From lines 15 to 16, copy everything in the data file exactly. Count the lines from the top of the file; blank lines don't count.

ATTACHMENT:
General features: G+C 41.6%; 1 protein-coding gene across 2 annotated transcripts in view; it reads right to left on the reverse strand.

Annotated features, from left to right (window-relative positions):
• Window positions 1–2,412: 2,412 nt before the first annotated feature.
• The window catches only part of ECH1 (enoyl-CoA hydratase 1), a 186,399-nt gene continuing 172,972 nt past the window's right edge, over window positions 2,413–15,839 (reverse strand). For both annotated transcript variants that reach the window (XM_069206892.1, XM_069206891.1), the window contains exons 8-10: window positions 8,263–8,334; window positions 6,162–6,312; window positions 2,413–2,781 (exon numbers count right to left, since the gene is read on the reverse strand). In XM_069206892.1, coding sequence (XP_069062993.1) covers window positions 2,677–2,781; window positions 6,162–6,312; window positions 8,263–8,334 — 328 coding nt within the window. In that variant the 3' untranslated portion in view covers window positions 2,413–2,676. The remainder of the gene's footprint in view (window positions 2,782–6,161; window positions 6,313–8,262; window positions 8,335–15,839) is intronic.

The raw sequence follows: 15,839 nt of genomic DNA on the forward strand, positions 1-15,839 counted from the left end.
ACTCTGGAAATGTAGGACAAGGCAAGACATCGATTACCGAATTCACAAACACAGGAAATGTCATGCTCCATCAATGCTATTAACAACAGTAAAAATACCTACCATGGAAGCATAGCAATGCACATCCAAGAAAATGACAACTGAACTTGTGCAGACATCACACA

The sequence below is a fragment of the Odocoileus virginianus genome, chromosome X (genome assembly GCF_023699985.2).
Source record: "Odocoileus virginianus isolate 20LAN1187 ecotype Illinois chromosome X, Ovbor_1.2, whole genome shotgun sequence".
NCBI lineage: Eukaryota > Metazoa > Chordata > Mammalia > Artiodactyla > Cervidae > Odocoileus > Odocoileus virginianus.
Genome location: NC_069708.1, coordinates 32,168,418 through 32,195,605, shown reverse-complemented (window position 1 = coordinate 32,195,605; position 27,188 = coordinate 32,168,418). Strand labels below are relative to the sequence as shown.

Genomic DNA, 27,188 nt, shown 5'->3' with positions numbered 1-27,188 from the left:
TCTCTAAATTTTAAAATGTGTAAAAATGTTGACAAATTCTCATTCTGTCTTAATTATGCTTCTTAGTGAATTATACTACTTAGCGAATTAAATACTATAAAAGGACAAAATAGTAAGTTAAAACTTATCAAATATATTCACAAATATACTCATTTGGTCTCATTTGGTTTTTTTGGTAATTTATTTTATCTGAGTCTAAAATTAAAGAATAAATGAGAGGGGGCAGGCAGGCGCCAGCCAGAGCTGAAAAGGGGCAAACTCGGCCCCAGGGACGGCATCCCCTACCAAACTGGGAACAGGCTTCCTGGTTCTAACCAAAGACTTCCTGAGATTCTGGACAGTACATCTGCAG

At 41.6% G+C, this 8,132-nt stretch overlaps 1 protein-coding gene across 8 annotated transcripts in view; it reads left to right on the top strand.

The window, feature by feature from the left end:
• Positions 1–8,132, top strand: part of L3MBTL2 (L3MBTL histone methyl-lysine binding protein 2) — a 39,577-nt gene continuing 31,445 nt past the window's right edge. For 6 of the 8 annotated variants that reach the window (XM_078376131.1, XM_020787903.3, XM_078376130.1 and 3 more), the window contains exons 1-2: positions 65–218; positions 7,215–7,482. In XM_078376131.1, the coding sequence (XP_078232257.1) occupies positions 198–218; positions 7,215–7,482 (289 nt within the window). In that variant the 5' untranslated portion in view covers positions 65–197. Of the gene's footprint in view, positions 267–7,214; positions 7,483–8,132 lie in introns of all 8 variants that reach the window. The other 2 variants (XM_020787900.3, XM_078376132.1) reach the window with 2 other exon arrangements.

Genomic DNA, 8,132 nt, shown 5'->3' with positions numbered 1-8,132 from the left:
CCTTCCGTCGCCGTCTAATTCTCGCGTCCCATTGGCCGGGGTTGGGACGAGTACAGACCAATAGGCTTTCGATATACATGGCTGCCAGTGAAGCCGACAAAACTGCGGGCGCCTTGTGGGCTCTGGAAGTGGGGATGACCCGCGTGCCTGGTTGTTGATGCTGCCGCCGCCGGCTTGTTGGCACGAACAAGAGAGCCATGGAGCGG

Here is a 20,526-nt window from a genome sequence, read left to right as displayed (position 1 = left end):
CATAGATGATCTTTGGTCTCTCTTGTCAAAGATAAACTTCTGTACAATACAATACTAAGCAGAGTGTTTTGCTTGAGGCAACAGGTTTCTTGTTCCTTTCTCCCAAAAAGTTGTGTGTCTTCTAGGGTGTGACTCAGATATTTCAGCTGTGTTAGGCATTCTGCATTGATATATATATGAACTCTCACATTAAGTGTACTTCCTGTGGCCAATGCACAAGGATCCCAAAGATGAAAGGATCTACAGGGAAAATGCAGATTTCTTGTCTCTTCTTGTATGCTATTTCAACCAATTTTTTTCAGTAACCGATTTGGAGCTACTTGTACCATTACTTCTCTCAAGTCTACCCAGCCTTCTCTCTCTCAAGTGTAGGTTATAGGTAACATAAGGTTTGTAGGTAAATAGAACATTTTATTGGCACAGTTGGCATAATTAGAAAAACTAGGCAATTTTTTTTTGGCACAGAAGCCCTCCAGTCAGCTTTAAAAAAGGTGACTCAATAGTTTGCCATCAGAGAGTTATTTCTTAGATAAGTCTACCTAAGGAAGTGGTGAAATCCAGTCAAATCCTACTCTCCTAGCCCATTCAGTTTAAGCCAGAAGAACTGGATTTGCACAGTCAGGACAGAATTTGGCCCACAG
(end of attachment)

• Positions 1–8,132, top strand: part of L3MBTL2 (L3MBTL histone methyl-lysine binding protein 2) — a 39,577-nt gene continuing 31,445 nt past the window's right edge. For 6 of the 8 annotated variants that reach the window (XM_078376131.1, XM_020787903.3, XM_078376130.1 and 3 more), the window contains exons 1-2: positions 65–218; positions 7,215–7,482. In XM_078376131.1, the coding sequence (XP_078232257.1) occupies positions 198–218; positions 7,215–7,482 (289 nt within the window). In that variant the 5' untranslated portion in view covers positions 65–197. Of the gene's footprint in view, positions 267–7,214; positions 7,483–8,132 lie in introns of all 8 variants that reach the window. The other 2 variants (XM_020787900.3, XM_078376132.1) reach the window with 2 other exon arrangements.

Genomic DNA, 8,132 nt, shown 5'->3' with positions numbered 1-8,132 from the left: